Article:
Police say they've received 406 phone calls of suspicious packages throughout the five boroughs between 8:30 p.m. Saturday and 4 p.m. Monday.
None of the packages turned out to contain explosives.
Police Commissioner James O'Neill told reporters Wednesday he wants New Yorkers to report what they see.
A pressure-cooker bomb packed with shrapnel exploded Saturday evening in Manhattan's Chelsea neighborhood. More than two dozen people were injured. A second bomb discovered blocks away didn't explode. It was removed by a bomb unit robot.
Federal prosecutors have charged Ahmad Khan Rahami with planting those bombs as well as others in New Jersey.
The FBI has released an image of two men who took a suitcase holding a bomb that didn't explode in New York City.
Federal prosecutors have charged Ahmad Khan Rahami with setting a bomb in New Jersey and two in New York City. One of the bombs left in Manhattan didn't explode.
The FBI issued a poster Wednesday showing "two unidentified individuals" who investigators want to talk to. The agency says the men were seen Saturday night removing the bomb from a piece of luggage, then leaving the device behind while taking the suitcase.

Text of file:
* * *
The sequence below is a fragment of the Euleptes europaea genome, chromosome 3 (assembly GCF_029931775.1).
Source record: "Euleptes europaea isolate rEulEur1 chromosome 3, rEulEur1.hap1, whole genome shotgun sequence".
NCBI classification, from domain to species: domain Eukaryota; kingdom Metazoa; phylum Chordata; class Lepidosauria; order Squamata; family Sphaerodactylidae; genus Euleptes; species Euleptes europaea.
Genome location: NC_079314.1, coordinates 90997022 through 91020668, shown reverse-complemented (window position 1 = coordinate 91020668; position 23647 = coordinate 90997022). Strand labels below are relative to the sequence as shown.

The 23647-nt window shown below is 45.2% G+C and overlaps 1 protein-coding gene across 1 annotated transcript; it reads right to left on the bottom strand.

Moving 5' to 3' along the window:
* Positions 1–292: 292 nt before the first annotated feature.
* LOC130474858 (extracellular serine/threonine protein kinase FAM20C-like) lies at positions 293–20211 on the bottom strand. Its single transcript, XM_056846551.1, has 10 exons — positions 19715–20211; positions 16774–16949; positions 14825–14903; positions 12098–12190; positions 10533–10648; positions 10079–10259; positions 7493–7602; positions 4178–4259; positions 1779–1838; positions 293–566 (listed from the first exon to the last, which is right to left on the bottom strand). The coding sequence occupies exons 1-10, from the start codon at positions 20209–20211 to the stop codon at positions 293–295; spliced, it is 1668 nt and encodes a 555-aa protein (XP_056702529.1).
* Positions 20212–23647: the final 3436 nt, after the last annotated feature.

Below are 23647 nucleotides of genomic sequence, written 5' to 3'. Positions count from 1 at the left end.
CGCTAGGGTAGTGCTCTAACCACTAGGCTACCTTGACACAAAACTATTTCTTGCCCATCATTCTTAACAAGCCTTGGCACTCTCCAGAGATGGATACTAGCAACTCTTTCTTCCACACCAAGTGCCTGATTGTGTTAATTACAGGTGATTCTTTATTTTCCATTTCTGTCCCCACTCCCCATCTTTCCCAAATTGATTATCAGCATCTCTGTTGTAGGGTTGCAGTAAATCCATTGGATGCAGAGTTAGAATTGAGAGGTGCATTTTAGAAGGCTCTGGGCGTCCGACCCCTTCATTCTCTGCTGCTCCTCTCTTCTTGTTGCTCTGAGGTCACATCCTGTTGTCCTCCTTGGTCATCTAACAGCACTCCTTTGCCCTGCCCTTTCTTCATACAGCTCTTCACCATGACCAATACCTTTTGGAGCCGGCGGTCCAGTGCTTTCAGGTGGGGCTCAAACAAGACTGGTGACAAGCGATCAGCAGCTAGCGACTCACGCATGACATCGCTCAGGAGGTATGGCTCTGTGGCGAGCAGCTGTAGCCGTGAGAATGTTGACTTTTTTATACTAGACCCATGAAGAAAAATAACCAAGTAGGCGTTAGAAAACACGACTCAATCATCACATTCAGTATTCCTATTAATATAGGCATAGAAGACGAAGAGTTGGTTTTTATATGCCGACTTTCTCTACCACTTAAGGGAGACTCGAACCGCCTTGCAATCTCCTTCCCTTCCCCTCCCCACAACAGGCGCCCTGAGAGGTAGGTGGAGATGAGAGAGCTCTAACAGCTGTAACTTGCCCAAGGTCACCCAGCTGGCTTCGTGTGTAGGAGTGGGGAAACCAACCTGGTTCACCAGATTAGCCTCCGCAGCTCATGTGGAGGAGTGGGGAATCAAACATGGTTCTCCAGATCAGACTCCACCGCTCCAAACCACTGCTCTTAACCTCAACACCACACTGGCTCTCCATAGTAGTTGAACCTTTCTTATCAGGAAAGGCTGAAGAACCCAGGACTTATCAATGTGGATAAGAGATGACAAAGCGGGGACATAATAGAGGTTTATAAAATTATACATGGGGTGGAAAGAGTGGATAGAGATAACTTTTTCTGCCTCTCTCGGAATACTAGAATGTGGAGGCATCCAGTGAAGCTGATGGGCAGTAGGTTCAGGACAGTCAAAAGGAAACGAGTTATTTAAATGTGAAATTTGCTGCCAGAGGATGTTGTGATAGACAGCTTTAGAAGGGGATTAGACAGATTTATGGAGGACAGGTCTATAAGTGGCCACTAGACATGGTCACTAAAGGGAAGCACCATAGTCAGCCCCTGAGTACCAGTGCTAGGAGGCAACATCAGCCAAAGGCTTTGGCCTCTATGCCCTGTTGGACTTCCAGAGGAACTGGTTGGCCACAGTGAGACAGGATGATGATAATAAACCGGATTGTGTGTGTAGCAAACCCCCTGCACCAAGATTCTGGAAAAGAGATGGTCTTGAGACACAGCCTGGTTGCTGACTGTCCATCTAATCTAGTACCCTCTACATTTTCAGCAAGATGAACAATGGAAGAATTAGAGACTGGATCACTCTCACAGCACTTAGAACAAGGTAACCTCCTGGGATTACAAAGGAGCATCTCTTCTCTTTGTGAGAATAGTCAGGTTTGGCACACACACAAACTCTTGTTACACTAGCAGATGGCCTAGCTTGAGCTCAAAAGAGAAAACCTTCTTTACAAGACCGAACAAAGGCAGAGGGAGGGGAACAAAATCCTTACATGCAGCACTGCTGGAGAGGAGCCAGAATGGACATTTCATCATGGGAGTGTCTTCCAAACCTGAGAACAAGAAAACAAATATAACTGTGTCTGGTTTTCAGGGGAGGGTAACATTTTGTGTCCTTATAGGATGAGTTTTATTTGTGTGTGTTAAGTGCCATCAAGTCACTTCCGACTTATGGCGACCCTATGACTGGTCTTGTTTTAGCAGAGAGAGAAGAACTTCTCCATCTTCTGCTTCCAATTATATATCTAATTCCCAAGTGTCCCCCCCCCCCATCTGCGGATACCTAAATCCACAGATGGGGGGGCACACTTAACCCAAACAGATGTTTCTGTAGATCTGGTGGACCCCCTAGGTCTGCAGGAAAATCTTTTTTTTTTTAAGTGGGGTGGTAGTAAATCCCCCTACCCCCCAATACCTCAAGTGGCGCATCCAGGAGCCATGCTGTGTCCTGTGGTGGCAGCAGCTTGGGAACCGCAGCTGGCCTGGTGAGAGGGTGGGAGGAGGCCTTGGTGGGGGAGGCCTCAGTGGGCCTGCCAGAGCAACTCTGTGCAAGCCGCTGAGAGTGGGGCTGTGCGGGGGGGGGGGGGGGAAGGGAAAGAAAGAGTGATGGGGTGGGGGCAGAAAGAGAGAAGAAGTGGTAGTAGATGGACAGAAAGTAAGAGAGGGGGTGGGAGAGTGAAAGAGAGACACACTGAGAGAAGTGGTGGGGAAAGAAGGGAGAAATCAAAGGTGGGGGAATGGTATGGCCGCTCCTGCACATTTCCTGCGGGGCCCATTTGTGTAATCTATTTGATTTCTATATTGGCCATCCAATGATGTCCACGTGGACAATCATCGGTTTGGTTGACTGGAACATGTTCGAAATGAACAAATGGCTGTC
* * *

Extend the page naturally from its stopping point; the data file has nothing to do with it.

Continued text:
Investigators have said the two men are being sought as witnesses, not suspects.
The FBI released an image of the two men that it says was captured on closed circuit television recordings between 8 p.m. and 9 p.m. on West 27th Street between 6th and 7th Avenues.
A New York Police Department deputy commissioner says federal investigators are likely reviewing their previous contacts with a 28-year-old man arrested in connection with a pair of bombings in New Jersey and New York. But he says it does not appear that anything was missed.
John Miller is the deputy commissioner for intelligence and counterterrorism and is testifying in front of the House Homeland Security Committee.
He says Ahmad Khan Rahami "seems like many suspects who come into contact with the system at various times" and was handled "to the extent ... that law would allow."
Miller says a single report that does not generate more information about a potential threat or crime would not allow authorities to follow or investigate a person or their associates indefinitely.
Attorney General Loretta Lynch says the Justice Department intends in the "near future" to bring Ahmad Khan Rahami to New York to face charges in a Saturday night bombing there.
Lynch spoke Wednesday at an International Bar Association conference.
Federal prosecutors in New York and New Jersey issued criminal complaints Tuesday evening charging Rahami in weekend bombings in both those states.